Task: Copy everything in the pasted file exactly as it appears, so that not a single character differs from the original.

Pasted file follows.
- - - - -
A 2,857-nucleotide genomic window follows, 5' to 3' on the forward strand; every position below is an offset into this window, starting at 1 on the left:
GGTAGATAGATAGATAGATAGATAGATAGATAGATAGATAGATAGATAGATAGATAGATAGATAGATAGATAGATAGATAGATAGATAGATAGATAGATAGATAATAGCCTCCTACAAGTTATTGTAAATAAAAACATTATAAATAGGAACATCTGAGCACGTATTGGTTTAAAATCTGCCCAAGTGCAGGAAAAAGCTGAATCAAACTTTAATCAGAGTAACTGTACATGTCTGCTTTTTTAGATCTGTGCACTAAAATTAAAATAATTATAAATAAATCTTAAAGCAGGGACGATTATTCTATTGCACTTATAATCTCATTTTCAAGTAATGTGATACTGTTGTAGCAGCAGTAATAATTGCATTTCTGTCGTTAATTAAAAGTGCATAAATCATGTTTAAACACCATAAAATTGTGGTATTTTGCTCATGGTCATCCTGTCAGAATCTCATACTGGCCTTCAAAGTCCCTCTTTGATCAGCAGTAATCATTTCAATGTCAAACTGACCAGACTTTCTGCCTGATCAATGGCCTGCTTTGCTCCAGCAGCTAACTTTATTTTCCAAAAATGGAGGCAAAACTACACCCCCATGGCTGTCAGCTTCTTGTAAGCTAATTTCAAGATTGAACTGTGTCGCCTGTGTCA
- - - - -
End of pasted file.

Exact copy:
A 2,857-nucleotide genomic window follows, 5' to 3' on the forward strand; every position below is an offset into this window, starting at 1 on the left:
GGTAGATAGATAGATAGATAGATAGATAGATAGATAGATAGATAGATAGATAGATAGATAGATAGATAGATAGATAGATAGATAGATAGATAGATAGATAGATAATAGCCTCCTACAAGTTATTGTAAATAAAAACATTATAAATAGGAACATCTGAGCACGTATTGGTTTAAAATCTGCCCAAGTGCAGGAAAAAGCTGAATCAAACTTTAATCAGAGTAACTGTACATGTCTGCTTTTTTAGATCTGTGCACTAAAATTAAAATAATTATAAATAAATCTTAAAGCAGGGACGATTATTCTATTGCACTTATAATCTCATTTTCAAGTAATGTGATACTGTTGTAGCAGCAGTAATAATTGCATTTCTGTCGTTAATTAAAAGTGCATAAATCATGTTTAAACACCATAAAATTGTGGTATTTTGCTCATGGTCATCCTGTCAGAATCTCATACTGGCCTTCAAAGTCCCTCTTTGATCAGCAGTAATCATTTCAATGTCAAACTGACCAGACTTTCTGCCTGATCAATGGCCTGCTTTGCTCCAGCAGCTAACTTTATTTTCCAAAAATGGAGGCAAAACTACACCCCCATGGCTGTCAGCTTCTTGTAAGCTAATTTCAAGATTGAACTGTGTCGCCTGTGTCA